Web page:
The Dow Jones hit another record on Friday as Xi Jinping praised Trump's phase one deal. But geopolitical tensions lurk behind the scenes.
The Dow secured a triple-digit rally on Friday, fueled in part by Xi Jinping’s extremely-positive remarks about the US-China trade deal. With the USMCA now written into law, trade barriers are fading as a concern for the stock market.
The Dow Jones Industrial Average climbed 136.49 points or 0.48% to strut at 28,513.45, as of 2:58 pm ET.
The S&P 500 surged 0.61%, and the Nasdaq’s 0.49% bounce tracked closely with the Dow’s move.
With the stock market booming, it was unsurprising to see the price of gold dipping just under 0.2% to close the week. Crude oil lost 1.4% as commodities came under pressure from a rally in the US dollar. After breaching the $7,000 handle, the price of bitcoin held steady amid optimism about the upcoming “halving” in 2020.
A significant catalyst for Friday’s rally in the Dow Jones came from an encouraging soundbite from Chinese President Xi Jinping following a phone call with US President Donald Trump.
While the White House has been a constant stream of optimistic statements for months, China has been considerably more coy on the outlook for the trade war.
Today, Xi publicly acknowledged that the US-China phase one deal was good for “the US, China, and the entire world.”
It was not all good news, though. The Chinese leader also expressed his concern about US involvement in controversial regions like Hong Kong and Taiwan.
As the stock market continues to press into record territory, equity bulls are focusing on the future. After a barrage of high-tier economic data this week, there isn’t a lot left in 2019.
Nonetheless, the cupboard is not entirely bare, and economists at ING laid out in a report what traders should be looking out for over the next two weeks of holiday trade:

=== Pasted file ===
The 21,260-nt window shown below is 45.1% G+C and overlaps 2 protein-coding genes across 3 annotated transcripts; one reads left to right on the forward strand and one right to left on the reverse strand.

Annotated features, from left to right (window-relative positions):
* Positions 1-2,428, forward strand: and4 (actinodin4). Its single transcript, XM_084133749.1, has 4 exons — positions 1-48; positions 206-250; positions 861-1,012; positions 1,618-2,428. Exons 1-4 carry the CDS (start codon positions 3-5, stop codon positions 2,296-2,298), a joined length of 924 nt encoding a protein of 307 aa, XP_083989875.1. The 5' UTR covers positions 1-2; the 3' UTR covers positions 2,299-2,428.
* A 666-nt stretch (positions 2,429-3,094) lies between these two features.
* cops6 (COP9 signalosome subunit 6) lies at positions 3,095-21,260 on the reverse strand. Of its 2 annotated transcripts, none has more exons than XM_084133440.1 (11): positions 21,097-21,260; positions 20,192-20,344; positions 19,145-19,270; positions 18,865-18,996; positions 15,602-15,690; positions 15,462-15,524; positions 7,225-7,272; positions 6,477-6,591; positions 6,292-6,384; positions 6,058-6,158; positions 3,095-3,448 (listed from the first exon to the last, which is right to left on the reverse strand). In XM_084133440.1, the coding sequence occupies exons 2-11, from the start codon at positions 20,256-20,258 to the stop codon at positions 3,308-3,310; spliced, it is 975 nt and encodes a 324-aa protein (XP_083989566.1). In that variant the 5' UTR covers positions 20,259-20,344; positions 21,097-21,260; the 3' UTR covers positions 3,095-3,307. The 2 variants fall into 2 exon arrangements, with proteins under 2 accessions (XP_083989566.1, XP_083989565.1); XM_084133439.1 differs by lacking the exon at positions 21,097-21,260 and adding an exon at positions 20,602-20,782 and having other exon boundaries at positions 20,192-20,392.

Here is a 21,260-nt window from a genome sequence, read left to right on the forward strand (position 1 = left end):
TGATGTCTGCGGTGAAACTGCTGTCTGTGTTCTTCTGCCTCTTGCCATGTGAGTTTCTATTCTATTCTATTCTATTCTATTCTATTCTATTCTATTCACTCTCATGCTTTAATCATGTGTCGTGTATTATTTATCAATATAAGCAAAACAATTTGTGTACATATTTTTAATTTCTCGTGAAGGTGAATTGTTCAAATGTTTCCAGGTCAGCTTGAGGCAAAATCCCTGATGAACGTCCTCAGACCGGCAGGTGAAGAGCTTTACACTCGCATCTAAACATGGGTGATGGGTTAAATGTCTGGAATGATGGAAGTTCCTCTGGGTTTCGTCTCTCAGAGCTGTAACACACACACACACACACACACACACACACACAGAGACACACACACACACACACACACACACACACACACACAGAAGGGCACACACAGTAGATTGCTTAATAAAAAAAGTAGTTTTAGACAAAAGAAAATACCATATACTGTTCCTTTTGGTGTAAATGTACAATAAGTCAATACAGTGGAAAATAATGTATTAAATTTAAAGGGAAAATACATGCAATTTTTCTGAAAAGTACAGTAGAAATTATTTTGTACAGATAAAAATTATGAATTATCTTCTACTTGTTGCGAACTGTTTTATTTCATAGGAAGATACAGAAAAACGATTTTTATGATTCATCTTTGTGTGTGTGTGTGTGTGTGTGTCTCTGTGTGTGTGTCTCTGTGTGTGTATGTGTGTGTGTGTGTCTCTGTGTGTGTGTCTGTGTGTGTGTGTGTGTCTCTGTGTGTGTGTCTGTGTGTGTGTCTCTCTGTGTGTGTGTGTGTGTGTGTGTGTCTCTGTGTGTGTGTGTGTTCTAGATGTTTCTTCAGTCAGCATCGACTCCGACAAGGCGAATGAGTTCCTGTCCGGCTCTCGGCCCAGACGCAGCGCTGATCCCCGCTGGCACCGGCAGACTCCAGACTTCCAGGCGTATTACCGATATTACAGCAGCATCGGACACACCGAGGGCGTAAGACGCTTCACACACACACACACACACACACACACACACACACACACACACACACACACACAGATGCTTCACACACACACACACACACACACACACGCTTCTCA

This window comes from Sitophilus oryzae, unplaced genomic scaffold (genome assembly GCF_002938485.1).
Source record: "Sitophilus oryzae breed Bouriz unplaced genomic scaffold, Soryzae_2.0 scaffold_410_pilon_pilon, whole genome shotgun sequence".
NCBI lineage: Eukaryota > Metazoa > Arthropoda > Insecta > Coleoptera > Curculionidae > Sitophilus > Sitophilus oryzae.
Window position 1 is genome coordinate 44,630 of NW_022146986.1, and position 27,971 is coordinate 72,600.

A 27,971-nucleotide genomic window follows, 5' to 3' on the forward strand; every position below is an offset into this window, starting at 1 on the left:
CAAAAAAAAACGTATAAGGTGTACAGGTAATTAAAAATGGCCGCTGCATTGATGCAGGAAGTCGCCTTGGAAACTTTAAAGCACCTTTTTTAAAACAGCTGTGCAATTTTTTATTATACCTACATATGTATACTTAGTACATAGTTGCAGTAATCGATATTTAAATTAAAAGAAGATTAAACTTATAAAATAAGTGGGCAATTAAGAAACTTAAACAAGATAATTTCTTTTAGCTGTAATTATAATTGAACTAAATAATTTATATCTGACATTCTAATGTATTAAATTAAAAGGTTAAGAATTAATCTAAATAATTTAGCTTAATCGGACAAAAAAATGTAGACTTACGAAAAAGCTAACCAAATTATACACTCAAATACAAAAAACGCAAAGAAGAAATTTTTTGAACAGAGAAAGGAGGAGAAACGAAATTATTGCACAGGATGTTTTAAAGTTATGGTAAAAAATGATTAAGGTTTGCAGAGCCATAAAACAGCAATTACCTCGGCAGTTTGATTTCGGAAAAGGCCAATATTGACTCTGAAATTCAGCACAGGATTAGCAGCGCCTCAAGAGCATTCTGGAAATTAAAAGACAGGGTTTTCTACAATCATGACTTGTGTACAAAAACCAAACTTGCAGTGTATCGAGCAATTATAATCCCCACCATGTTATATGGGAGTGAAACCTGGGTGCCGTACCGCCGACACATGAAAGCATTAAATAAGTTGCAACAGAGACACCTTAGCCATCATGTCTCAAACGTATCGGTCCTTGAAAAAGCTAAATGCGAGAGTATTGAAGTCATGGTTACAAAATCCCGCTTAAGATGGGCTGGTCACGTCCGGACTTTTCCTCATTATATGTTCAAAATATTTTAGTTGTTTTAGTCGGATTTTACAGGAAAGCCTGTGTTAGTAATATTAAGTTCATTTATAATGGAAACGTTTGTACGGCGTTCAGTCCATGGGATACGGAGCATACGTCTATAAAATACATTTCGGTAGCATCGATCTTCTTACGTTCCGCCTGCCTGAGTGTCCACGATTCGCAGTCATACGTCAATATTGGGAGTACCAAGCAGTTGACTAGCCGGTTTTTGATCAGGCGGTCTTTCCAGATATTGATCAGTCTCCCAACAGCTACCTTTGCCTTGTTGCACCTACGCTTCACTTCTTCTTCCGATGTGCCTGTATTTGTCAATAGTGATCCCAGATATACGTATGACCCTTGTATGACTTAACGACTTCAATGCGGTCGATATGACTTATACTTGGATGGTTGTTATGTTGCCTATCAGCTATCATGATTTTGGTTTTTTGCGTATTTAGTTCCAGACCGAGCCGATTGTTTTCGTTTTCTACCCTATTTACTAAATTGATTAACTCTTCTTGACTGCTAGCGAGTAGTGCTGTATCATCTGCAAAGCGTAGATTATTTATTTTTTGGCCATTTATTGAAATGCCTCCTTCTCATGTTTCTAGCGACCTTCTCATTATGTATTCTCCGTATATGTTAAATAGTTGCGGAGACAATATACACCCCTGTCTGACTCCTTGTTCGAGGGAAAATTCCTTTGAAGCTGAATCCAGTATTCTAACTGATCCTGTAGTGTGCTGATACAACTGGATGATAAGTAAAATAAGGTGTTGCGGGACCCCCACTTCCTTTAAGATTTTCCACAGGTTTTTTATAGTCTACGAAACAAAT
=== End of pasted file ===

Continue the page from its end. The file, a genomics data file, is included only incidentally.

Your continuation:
We have had some better-than-predicted data, which makes it look more-and-more likely that we are in for a period of stable interest rates in the US.
Home sales figures are likely to be supported by the plunge in mortgage rates experienced over the past 12 months while consumer confidence should get a lift from the strong jobs report and rising asset prices.
Nonetheless, it isn’t all positive with the manufacturing ISM likely to remain consistent with ongoing contraction in that sector despite the better trade newsflow.
Another stellar day in the Dow 30 saw the index’s upside capped by trouble in its most heavily weighted stock, Boeing (NYSE: BA), which slid 1.27%. Unfortunately for Boeing bulls, there were two bad headlines on Friday.
Firstly, Boeing’s Starliner failed a NASA mission after its autonomous pilot system didn’t operate correctly. Given that space exploration is an extremely costly business, investors are undoubtedly perturbed by this failure. There are a plethora of well-funded competitors in space exploration, such as Elon Musk’s SpaceX or Jeff Bezos’ Blue Origin, all competing for these lucrative government contracts.
The second issue for BA stock was that a major US airline, United, officially pushed back the 737 MAX’s return to service all the way to June 2020. While not unexpected given recent developments, Boeing had initially suggested the jet could be back far sooner than this.
Nike stock (NYSE: NKE) was the other high-profile loser, down more than 1% as the apparel manufacturer’s recent earnings beat suffered scrutiny. Some concerns over product margins are being raised. Longer-term, there are plenty of analysts who are still optimistic about the outlook for NKE, which is up 30% YTD.
Risk-on for global growth was an obvious theme in many other members of the Dow Jones. Caterpillar erased Thursday’s losses and tech giants Apple and Microsoft moved higher as trade war fears continue to be priced out of the stock market.
This article was edited by Josiah Wilmoth.
Last modified: January 22, 2020 11:40 PM UTC